Simplifying genre

In improv/sketch, the “game of the scene” can be loosely defined as the part of the scene that makes things funny. For all the difficulties and abstractions in comedic improv, the genre is iron-clad. Comedic improv can do many things, but overall, it attempts to make the audience laugh.

Comedy is only one of many genres. IMDB breaks down movie genres into these 20 categories:


Let’s say there was a bigger improv market, and a bigger audience for improv work in all genres. The game of a dramatic improv scene would be “that which makes the drama.” The game in a horror movie would be “that which makes the horror.” Romance game would be “that which makes the romance.” This works for those examples, but less so with Western, Scifi and Fantasy.

Given that we don’t always want to be writing comedy, here’s a way to simplify and streamline genre.

Here are a few assumptions:

  1. The main role of scenes, screenplays (and narrative in general) is to create some kind of emotion in the audience.
  2. We want to be specific in terms of the effect. A movie like THE ROOM can create gales of laughter in the audience, but it wasn’t trying to be funny so its success is debateable.
  3. The genre of a movie is a shorthand suggesting the kind of emotional experience an audience will have when watching it. For the purposes of this lesson, we’re going to split genre into two categories:
  4. Genres that suggest the emotional effect they create in an audience: ACTION, ADVENTURE, COMEDY, DRAMA, FAMILY, HORROR, MYSTERY, ROMANCE, THRILLER

Category one is pretty simple. Action creates visceral spectacle, adventure takes us on a journey, comedy makes us laugh, drama illustrates human nature, family reassures, horror scares, mystery puzzles, romance is romantic, thrillers thrill.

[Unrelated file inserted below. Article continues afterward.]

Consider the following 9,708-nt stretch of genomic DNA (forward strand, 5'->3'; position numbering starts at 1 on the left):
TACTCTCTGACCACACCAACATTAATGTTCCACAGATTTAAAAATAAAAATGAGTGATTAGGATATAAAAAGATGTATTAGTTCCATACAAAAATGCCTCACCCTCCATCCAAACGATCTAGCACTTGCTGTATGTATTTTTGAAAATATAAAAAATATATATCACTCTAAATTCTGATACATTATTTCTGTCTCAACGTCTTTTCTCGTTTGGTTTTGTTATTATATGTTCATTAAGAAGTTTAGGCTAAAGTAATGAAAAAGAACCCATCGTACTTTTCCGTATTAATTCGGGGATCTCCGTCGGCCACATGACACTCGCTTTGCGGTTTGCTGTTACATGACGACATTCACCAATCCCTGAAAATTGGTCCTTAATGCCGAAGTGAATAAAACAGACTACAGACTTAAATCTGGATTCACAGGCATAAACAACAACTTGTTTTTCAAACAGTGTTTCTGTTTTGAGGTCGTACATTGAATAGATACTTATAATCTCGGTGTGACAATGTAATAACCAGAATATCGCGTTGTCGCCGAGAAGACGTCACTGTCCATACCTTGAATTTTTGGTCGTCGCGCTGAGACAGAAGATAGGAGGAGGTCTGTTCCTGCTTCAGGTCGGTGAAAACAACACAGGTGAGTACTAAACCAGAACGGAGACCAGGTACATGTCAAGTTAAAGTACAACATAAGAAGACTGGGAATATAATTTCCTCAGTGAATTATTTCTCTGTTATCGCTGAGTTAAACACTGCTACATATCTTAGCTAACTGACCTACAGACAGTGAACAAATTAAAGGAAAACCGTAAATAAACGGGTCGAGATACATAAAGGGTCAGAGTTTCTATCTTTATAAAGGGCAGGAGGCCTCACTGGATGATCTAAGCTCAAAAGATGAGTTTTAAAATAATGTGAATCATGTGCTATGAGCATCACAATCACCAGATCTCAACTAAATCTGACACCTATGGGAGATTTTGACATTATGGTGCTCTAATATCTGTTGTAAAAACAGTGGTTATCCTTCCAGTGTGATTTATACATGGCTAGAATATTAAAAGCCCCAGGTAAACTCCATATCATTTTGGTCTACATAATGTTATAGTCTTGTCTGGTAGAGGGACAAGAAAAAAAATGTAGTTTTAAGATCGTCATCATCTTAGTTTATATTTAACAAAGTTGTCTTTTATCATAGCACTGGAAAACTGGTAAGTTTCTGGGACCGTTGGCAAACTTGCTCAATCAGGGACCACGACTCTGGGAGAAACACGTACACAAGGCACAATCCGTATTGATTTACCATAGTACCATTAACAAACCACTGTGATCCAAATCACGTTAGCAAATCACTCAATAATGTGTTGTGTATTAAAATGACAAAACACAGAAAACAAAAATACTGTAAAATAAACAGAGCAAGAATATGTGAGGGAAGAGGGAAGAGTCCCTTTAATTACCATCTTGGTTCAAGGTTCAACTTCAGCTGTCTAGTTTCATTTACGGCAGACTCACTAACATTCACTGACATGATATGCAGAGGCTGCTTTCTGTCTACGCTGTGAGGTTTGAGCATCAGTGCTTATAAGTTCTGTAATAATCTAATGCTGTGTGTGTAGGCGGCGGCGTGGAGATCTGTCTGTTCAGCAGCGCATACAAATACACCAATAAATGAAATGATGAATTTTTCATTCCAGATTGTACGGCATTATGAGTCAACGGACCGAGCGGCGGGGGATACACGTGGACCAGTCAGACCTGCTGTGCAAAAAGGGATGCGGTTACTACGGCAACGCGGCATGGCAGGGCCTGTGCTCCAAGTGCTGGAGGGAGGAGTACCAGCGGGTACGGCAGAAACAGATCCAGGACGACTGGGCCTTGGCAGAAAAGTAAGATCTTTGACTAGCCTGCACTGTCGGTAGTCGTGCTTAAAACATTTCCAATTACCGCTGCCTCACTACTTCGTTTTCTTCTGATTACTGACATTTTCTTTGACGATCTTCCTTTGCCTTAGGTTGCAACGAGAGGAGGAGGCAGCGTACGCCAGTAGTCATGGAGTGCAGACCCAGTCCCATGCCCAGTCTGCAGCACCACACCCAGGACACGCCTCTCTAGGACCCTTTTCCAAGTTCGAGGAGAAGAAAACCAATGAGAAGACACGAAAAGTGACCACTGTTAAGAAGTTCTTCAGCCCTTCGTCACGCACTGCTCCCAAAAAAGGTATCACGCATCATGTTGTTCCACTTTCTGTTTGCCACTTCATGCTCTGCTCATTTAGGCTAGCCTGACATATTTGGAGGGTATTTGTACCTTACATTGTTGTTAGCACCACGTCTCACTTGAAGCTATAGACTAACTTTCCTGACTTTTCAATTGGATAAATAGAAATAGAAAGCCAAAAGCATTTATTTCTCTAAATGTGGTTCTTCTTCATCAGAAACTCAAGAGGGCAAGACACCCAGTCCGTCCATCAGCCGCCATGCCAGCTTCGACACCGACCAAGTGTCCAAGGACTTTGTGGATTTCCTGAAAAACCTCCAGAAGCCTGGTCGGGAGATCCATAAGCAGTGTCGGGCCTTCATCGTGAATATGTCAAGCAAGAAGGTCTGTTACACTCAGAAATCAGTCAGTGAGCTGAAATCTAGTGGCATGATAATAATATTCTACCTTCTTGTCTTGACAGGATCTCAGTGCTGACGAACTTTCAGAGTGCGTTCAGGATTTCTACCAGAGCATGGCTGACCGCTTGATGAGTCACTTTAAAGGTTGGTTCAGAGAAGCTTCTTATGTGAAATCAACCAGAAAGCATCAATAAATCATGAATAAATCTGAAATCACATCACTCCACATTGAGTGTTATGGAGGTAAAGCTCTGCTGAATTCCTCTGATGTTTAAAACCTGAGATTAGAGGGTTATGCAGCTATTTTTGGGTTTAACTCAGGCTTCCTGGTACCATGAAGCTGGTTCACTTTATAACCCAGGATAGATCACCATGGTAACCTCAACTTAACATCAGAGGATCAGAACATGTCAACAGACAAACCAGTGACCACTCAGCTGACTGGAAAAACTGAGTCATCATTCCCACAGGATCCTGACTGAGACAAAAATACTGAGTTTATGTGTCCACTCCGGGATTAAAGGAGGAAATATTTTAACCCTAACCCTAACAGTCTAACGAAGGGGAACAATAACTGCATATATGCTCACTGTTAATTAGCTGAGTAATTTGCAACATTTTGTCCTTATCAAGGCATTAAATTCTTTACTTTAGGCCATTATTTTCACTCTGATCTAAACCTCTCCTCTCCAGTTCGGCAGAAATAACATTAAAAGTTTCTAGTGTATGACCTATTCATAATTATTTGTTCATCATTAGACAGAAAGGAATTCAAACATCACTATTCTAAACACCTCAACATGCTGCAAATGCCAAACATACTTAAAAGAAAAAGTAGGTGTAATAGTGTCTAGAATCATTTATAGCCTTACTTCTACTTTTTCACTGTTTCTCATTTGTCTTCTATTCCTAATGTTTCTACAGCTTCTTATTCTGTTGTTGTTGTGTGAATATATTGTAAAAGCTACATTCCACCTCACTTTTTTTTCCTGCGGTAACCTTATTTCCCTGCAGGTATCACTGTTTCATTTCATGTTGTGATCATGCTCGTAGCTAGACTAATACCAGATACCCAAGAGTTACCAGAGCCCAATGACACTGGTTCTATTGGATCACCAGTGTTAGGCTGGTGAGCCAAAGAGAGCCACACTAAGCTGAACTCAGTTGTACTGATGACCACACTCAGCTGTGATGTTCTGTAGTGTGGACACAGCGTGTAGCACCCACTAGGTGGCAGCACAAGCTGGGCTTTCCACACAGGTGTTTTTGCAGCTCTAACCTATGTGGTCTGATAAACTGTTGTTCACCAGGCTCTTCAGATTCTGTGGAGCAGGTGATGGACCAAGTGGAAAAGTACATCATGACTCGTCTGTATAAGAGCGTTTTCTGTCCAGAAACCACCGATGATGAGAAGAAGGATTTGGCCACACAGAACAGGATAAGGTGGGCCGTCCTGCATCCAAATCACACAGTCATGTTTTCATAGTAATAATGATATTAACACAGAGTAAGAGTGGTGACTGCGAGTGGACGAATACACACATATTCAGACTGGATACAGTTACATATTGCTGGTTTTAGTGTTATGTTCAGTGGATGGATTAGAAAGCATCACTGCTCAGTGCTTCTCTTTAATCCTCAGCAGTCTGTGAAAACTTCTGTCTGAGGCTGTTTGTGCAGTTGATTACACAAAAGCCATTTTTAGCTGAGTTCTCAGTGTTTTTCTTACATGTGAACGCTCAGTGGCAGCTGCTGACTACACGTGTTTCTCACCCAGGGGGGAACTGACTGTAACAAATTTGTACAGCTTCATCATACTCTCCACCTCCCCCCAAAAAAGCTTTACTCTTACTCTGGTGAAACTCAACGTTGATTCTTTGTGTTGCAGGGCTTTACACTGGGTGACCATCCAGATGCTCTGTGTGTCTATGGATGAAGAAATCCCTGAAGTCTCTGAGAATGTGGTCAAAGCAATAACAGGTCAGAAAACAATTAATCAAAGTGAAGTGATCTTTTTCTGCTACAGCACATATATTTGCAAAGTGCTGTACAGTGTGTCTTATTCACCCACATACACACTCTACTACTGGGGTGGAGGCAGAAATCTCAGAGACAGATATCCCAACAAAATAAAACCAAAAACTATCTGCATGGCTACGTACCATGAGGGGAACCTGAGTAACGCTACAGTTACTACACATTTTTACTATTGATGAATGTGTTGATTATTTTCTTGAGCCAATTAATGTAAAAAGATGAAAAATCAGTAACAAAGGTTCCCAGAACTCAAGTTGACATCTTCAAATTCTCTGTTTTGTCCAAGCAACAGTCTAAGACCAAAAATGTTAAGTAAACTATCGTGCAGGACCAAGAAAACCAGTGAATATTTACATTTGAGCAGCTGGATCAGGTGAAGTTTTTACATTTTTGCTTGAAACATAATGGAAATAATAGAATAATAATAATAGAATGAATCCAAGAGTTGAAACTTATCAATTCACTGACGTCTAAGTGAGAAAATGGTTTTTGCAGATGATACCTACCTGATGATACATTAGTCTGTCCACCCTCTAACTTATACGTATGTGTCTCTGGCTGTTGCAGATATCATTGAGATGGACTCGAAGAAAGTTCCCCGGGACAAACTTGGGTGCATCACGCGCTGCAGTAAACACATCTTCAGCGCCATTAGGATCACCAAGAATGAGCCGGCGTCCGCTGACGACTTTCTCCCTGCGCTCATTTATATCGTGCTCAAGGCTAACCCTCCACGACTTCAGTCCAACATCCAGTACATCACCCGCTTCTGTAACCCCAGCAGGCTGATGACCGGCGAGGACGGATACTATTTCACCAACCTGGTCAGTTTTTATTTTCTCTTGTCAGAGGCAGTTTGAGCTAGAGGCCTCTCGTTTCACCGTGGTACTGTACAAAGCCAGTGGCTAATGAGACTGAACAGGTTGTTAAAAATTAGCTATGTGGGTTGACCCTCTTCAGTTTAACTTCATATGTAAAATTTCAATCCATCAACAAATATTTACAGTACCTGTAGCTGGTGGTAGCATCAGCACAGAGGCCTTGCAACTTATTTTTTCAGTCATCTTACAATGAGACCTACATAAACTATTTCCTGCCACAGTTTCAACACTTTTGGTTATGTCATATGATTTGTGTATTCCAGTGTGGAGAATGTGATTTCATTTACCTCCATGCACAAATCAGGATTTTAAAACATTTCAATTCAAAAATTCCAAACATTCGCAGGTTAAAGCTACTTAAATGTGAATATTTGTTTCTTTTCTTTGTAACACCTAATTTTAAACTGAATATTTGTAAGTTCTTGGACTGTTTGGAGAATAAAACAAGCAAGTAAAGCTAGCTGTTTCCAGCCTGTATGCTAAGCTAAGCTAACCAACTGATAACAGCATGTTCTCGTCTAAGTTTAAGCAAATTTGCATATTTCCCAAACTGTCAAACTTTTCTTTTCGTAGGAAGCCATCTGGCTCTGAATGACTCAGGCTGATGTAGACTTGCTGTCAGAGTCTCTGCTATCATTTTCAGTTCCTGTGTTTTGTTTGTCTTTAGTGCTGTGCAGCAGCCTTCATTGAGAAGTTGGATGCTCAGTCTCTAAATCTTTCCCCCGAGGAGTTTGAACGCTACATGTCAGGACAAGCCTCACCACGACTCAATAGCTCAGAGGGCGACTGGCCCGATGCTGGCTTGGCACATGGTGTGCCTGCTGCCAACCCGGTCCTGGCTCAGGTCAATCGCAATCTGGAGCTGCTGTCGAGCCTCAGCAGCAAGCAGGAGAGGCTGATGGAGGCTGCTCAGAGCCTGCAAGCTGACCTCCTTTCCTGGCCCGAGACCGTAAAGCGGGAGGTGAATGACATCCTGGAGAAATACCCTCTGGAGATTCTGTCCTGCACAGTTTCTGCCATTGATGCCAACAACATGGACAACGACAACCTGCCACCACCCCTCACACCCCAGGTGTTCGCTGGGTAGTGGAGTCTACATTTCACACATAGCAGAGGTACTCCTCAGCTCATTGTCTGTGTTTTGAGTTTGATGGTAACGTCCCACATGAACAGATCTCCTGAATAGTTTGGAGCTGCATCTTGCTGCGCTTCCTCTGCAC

Category 2 is more complicated. Animation and musical are styles of storytelling. You can achieve any of other genres through them, but musicals use music and animation uses animation.

CATEGORY ONE suggest how the story will make the audience feel. CATEGORY TWO suggests the specifics or means of how you’re going to accomplish category one.

Again: Category 1 = What you want the audience to feel. Category 2 suggests how.

Another way to look at it: Premise suggests the means by which entertainment will be generated, genre suggests the kind of entertainment that will be generated.

Few writers work work consistently in all genres, just as few athletes go pro in multiple sports. There are complicated rules and nuance to each. Like many things in life, genre is simplified by intent. When writing a movie, ask yourself how you want the audience to feel in experiencing it. When writing a scene, ask the same question. Genre isn’t a straight jacket, it’s a tool. There are funny scenes in some horror movies, romantic scenes in some action, etc. But always understand what you’re trying to convey first, then you can go about trying to convey it.

This post is a distillation of of this earlier post.

The Four Basic Elements of Screenwriting

There are four basic elements in screenwriting. You can use them to achieve any story.

[1] Scene Headings
[2] Scene description/Action
[3] Character attribution
[4] Dialogue

4 Elements

[5] Transitions
[6] Parenthetical
[7] SFX, VFX, etc. (you really don’t need to use these)
[8] Author’s note (again, use sparingly.

More elements

You don’t really need transitions, but they’re nice to have now and then. You can insert lots of stuff into a script, but in point of fact, you could accomplish any storytelling effect with the main four.